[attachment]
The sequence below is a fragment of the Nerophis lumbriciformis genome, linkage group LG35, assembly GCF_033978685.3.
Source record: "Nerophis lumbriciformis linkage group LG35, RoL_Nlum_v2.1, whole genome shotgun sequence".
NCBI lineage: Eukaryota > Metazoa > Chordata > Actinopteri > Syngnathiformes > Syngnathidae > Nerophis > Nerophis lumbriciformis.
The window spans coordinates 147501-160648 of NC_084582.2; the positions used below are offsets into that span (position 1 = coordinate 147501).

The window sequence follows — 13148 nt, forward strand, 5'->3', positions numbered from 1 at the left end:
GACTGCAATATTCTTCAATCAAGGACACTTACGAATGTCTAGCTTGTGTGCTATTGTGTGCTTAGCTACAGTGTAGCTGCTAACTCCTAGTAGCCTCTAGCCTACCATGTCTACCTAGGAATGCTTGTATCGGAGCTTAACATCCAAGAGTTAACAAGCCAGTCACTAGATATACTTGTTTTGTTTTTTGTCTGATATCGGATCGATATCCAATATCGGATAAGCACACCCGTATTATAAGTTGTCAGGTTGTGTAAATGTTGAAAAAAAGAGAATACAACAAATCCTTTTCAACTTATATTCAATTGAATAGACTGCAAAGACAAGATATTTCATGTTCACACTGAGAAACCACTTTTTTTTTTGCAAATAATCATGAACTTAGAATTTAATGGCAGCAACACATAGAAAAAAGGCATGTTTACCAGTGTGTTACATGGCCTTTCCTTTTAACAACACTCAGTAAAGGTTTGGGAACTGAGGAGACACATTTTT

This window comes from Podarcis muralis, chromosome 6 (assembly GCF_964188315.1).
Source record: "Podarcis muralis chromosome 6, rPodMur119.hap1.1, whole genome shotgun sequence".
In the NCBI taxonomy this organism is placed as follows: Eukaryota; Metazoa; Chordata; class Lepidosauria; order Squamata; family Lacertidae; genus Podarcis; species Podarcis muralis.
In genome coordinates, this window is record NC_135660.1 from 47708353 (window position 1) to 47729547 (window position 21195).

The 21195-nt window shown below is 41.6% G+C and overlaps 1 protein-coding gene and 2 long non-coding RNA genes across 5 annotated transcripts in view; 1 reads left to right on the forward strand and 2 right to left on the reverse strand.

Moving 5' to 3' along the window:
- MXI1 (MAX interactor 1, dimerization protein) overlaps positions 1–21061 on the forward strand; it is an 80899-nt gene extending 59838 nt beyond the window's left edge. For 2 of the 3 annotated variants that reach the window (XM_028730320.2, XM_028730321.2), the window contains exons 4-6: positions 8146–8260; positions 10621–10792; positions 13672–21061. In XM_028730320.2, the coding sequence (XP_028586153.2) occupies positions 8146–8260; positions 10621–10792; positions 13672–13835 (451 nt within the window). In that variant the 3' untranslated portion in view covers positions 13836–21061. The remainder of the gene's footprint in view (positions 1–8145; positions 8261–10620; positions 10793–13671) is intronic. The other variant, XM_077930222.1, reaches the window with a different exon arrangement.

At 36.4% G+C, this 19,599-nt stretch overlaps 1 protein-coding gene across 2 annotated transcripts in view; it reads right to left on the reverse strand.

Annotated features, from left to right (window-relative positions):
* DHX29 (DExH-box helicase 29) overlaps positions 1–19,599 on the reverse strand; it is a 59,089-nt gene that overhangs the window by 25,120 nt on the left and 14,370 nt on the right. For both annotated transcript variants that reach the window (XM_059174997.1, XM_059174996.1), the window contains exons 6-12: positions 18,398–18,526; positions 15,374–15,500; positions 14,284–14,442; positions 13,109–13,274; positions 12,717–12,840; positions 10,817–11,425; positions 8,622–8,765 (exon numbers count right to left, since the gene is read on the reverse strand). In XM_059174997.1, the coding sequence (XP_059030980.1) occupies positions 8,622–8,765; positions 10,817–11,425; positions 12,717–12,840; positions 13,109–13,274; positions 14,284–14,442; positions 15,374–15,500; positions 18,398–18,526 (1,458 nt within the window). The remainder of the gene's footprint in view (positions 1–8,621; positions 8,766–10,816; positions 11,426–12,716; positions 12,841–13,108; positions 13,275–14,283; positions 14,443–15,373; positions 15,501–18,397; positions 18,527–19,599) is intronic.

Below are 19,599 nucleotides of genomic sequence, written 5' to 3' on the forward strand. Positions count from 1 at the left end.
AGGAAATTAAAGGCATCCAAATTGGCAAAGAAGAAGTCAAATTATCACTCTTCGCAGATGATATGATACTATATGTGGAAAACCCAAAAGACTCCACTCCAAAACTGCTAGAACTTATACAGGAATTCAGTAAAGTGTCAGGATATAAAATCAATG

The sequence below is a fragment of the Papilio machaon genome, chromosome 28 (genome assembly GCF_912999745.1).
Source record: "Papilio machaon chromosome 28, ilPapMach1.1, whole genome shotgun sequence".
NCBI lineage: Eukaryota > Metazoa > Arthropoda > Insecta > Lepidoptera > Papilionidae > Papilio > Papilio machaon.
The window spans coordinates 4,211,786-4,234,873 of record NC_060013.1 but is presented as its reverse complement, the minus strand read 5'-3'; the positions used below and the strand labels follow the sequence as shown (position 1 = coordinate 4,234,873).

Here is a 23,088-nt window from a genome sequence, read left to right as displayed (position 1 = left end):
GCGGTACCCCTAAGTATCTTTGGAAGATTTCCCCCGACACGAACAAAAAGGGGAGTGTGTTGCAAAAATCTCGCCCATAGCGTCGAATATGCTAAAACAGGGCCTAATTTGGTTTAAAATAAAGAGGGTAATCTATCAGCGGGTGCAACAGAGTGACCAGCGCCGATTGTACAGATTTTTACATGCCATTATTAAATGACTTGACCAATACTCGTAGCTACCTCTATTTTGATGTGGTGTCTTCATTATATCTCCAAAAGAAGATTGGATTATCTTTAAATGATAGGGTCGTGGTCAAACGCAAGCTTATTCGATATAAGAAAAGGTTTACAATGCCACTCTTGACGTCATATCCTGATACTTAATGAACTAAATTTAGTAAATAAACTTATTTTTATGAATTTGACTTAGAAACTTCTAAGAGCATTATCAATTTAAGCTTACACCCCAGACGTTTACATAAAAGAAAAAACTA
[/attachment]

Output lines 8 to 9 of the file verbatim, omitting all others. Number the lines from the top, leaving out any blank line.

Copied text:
Source record: "Podarcis muralis chromosome 6, rPodMur119.hap1.1, whole genome shotgun sequence".
In the NCBI taxonomy this organism is placed as follows: Eukaryota; Metazoa; Chordata; class Lepidosauria; order Squamata; family Lacertidae; genus Podarcis; species Podarcis muralis.